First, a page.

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Emrit v. Laurel Regional Hospital

United States District Court, D. Maryland

October 11, 2017

RONALD SATISH EMRIT Plaintiff
v.
LAUREL REGIONAL HOSPITAL Defendant RONALD SAT1SH EMRIT Plaintiff
v.
LAUREL REGIONAL HOSPITAL Defendant

          MEMORANDUM OPINION

          GEORGE J. HAZEL UNITED STATES DISTRICT JUDGE

         The above-captioned cases are identical in claims asserted and the relief sought. The latter-filed complaint was transferred to this Court from the United States District Court for the Southern District of West Virginia on September 18, 207.. See Civil Action GJH-17-2763 at ECF 6. The complaints are identical and the cases shall be consolidated for all purposes. Because he appears to be indigent. Plaintiffs Motion to Proceed in Forma Pauperis shall be granted. For the reasons stated below, the complaint must be dismissed and the consolidated cases closed.

         Plaintiff alleges that m May of 2017, he "ended up" in Laurel Regional Hospital because he was experiencing suicidal ideation and was taken there by Prince George's County Police. ECF 1 at p. 3. He states that the social worker at Laurel Regional could not get him admitted to a crisis center in Glen Burnie, Maryland as he had requested and, instead, had him admitted to a crisis center in Hyattsville, Maryland, a city Plaintiff describes as "one of the most dangerous cities in Prince George's County and Maryland in general." Id. He states that the crisis center in Glen Burnie would not accept his medical insurance. Id. He claims these events constitute a “material breach of contract.'" Id.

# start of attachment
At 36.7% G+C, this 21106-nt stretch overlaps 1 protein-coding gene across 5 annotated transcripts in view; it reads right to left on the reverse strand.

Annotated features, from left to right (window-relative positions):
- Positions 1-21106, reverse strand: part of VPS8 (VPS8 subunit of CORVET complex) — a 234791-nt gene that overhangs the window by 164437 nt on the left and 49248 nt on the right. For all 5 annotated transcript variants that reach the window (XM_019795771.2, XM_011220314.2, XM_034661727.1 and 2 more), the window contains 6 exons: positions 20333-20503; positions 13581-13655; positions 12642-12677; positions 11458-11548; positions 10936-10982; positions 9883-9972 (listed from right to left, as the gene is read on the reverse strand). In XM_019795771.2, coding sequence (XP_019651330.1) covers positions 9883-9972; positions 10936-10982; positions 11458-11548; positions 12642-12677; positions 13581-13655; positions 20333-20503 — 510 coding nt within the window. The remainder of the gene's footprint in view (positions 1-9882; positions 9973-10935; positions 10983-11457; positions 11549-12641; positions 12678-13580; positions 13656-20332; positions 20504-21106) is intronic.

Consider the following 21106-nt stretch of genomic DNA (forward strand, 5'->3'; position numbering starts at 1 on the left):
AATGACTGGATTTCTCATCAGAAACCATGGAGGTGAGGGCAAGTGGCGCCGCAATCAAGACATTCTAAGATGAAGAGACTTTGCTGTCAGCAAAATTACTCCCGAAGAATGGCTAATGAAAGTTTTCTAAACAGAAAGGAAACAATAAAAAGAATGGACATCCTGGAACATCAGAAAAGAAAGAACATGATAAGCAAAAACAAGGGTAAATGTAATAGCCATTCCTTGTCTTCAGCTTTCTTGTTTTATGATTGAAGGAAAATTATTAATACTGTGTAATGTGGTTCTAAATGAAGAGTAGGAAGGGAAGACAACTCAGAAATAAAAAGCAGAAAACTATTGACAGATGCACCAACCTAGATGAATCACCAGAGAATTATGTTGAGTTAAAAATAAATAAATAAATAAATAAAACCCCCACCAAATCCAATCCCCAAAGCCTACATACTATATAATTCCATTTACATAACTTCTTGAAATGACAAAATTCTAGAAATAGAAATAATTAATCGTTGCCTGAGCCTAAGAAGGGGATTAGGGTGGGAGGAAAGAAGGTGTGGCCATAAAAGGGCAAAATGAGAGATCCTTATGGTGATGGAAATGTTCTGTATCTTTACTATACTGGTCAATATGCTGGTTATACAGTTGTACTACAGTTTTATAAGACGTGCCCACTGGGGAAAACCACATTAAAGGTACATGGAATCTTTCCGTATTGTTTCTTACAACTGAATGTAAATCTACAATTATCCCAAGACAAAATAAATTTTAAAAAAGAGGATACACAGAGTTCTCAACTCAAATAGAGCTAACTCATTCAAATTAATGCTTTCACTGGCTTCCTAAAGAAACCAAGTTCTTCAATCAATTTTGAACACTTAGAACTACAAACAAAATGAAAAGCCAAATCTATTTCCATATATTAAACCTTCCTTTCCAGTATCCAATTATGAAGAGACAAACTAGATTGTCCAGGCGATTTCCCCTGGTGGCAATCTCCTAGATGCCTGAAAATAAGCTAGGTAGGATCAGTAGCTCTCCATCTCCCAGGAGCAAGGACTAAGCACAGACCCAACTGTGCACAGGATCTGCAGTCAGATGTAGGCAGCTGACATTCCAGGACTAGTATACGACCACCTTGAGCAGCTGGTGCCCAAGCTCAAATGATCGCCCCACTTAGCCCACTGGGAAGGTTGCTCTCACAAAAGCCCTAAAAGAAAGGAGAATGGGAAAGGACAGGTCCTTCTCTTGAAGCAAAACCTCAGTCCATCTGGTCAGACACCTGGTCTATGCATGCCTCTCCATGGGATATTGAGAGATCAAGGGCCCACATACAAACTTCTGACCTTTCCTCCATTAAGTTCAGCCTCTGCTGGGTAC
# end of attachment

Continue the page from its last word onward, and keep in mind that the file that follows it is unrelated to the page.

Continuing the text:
Plaintiff further alleges that the social worker at the Laurel Hospital was negligent because when Plaintiff was discharged he asked the cab driver to take him to the White Flint Mall, which had been demolished. ECF I at p. 4. He asserts that the social worker should have informed him that the mall had been demolished and, because he was not so informed, he "had to wander the streets of Rockville, Md and Bethesda, Md" and "became confused, disheveled, and suicidal again." Id. Plaintiff states he had to call Montgomery County police to come pick him up "because he was suicidal and confused (stemming from his disappointment that White Flint Mall had been demolished and . . . he had nowhere to hang around and eat and sleep due to his homelessness)." Id. Plaintiff concludes that "Laurel Regional Hospital did not hold him long enough to help [him] formulate cohesive thoughts and to come up with a gameplan for survival." Id. at p. 5. He seeks damages of $250.000. Id. at pp. 5 - 6.